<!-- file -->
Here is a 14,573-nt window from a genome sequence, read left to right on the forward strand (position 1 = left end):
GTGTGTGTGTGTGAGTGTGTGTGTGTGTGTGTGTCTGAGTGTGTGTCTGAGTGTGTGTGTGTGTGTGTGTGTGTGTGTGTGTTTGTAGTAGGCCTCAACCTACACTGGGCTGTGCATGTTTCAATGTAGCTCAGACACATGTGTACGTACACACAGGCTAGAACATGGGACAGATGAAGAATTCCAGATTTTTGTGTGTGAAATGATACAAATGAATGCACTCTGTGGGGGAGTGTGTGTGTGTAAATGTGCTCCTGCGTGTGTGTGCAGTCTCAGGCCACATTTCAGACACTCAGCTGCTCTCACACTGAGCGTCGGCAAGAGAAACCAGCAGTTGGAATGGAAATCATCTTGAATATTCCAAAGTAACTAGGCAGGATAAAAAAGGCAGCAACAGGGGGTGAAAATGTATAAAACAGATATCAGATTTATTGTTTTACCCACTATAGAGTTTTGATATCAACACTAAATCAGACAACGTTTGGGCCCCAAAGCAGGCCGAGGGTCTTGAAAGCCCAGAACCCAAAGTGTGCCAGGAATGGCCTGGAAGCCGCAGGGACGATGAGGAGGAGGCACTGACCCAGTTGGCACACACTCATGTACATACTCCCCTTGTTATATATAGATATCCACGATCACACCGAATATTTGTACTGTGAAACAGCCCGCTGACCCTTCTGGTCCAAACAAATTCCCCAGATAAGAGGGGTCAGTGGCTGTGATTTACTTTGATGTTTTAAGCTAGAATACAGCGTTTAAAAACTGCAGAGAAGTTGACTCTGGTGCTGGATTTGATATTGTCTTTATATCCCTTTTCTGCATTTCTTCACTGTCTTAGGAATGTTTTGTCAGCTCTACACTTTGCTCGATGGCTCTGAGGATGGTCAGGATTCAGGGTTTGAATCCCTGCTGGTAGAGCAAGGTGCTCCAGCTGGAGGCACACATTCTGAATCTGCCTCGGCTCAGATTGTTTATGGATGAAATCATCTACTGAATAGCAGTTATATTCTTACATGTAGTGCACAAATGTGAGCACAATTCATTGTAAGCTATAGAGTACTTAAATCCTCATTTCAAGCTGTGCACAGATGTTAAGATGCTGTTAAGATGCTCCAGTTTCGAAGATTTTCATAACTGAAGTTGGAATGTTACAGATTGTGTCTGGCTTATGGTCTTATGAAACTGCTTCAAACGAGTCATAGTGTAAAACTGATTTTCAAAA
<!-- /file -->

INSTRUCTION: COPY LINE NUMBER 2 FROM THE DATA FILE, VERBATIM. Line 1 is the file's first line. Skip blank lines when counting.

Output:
GTGTGTGTGTGTGAGTGTGTGTGTGTGTGTGTGTCTGAGTGTGTGTCTGAGTGTGTGTGTGTGTGTGTGTGTGTGTGTGTGTTTGTAGTAGGCCTCAACCTACACTGGGCTGTGCATGTTTCAATGTAGCTCAGACACATGTGTACGTACACACAGGCTAGAACATGGGACAGATGAAGAATTCCAGATTTTTGTGTGTGAAATGATACAAATGAATGCACTCTGTGGGGGAGTGTGTGTGTGTAAATGTGCTCCTGCGTGTGTGTGCAGTCTCAGGCCACATTTCAGACACTCAGCTGCTCTCACACTGAGCGTCGGCAAGAGAAACCAGCAGTTGGAATGGAAATCATCTTGAATATTCCAAAGTAACTAGGCAGGATAAAAAAGGCAGCAACAGGGGGTGAAAATGTATAAAACAGATATCAGATTTATTGTTTTACCCACTATAGAGTTTTGATATCAACACTAAATCAGACAACGTTTGGGCCCCAAAGCAGGCCGAGGGTCTTGAAAGCCCAGAACCCAAAGTGTGCCAGGAATGGCCTGGAAGCCGCAGGGACGATGAGGAGGAGGCACTGACCCAGTTGGCACACACTCATGTACATACTCCCCTTGTTATATATAGATATCCACGATCACACCGAATATTTGTACTGTGAAACAGCCCGCTGACCCTTCTGGTCCAAACAAATTCCCCAGATAAGAGGGGTCAGTGGCTGTGATTTACTTTGATGTTTTAAGCTAGAATACAGCGTTTAAAAACTGCAGAGAAGTTGACTCTGGTGCTGGATTTGATATTGTCTTTATATCCCTTTTCTGCATTTCTTCACTGTCTTAGGAATGTTTTGTCAGCTCTACACTTTGCTCGATGGCTCTGAGGATGGTCAGGATTCAGGGTTTGAATCCCTGCTGGTAGAGCAAGGTGCTCCAGCTGGAGGCACACATTCTGAATCTGCCTCGGCTCAGATTGTTTATGGATGAAATCATCTACTGAATAGCAGTTATATTCTTACATGTAGTGCACAAATGTGAGCACAATTCATTGTAAGCTATAGAGTACTTAAATCCTCATTTCAAGCTGTGCACAGATGTTAAGATGCTGTTAAGATGCTCCAGTTTCGAAGATTTTCATAACTGAAGTTGGAATGTTACAGATTGTGTCTGGCTTATGGTCTTATGAAACTGCTTCAAACGAGTCATAGTGTAAAACTGATTTTCAAAA